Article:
Barbados opposition leader calls for Caribbean parliamentary reform

Mia_Mottley_297639369BRIDGETOWN, Barbados, Tuesday July 29, 2014, CMC – Opposition leader Mia Mottley has called for parliamentary reform throughout the region, as members of the Caribbean, Americas and the Atlantic region of the Commonwealth Parliamentary Association opened their 39th regional conference here Monday.

Mottley told the gathering there is need for change, as the same topics are being discussed at successive conferences.

“It begs the question how did we get here? How do those who have responsibility for the passage of laws, for the governance of the country… find themselves in a situation where the same things are said year after year after year,” she said.

Mottley said unless parliamentarians recognize the need for urgent reform “particularly in the Caribbean Commonwealth departments, and treat it as a regional project, we will meet five years hence, ten years hence, and be saying the same thing yet again.”

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She added that while parliamentarians create the forum for debate and shared perspectives, the majority of the population does not understand or think about what laws are passed until months after when the laws impact them.

“And therefore those of us who sit in parliament sometimes believe that silence is consent until the impact hits the population as we have seen recently here,” she said, referring to recent protests against the newly implemented controversial Municipal Solid Waste Tax.

The former attorney general called for more engagement of the public, stating that “the interest in the business of legislatures has declined substantially”.

“And it’s largely because we live in a world that is driven by the ease of access to information particularly through technology, and which is no longer governed by broadcasting but indeed by narrowcasting.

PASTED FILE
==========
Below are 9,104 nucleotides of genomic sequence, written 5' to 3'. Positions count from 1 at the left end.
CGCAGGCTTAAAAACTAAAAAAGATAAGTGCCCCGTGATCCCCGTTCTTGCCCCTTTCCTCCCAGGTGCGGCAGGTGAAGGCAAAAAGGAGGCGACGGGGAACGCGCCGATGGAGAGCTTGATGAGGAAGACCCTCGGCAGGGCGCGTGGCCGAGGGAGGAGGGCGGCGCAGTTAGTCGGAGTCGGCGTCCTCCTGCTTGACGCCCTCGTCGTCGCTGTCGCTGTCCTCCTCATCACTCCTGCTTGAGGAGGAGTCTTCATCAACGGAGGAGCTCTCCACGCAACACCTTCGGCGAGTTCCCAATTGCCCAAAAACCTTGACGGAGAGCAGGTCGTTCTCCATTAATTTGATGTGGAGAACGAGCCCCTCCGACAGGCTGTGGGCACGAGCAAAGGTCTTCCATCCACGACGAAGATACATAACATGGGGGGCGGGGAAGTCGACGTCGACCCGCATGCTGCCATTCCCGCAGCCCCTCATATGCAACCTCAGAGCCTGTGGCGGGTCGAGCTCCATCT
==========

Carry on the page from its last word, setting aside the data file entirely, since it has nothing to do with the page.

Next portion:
“It means that the role and structure of our parliaments cannot be rooted in 18th or 19th century existence and we do not have to wait for the mother of our parliaments to make those defining changes, we must do it in respect of what is relevant to our own society in terms of our values and culture and the behavior of our population,” Mottley said.

She argued that the use of social media cannot be restricted simply to broadcasting speeches that were made in parliament.

“How do we take the views of the population, not only in terms of what is ready or put out virtually, but on specific topics inform debate in the same way that extensive committee hearings ought to be taking place and capturing those views.”

Mottley added there are a number of other areas that need attention in the region’s parliaments, including campaign finance reform and the balance of power.

“How do we equally ensure that we remove from our structure, a parliament that affectively is constrained by the executive because the size of our parliament has in fact led to the cabinet and the front bench being the dominant force, such that the parliament cannot be an effective check on the balance of power.

“How can we treat to the issue of campaign finance reform and the lack of confidence that our populations have in what we say and what we do,” she said.

She noted such “difficult and vexatious issues” cannot be treated only at the national level, but necessitate a region-wide approach.

“What is required is a mechanism that allows us to treat the reform of our parliamentary system in the Commonwealth Caribbean in particular, as a regional project with a defined outcome, recognizing that even for those of us who belong to CARICOM, we have a conflict of systems, for the Caribbean Community is premised on the development of consensus on the way forward but the national parliaments depend on an adversarial Westminster structure,” Mottley noted.

Meanwhile acting Prime Minister Richard Sealy told participants this year’s talks are even more relevant given the economic challenges facing the region.

“This annual conference of the Caribbean, the Americas and the Atlantic region of the Commonwealth Parliamentary Association, is important not only because it gives delegates a chance to review the pressing new economic needs of the member states and the new opportunities that are being presented, but also because it allows us to review the persistent political and social challenges that have to be resolved if we are going to pull ourselves out of this devastating recession,” he said.
The conference ends on Saturday.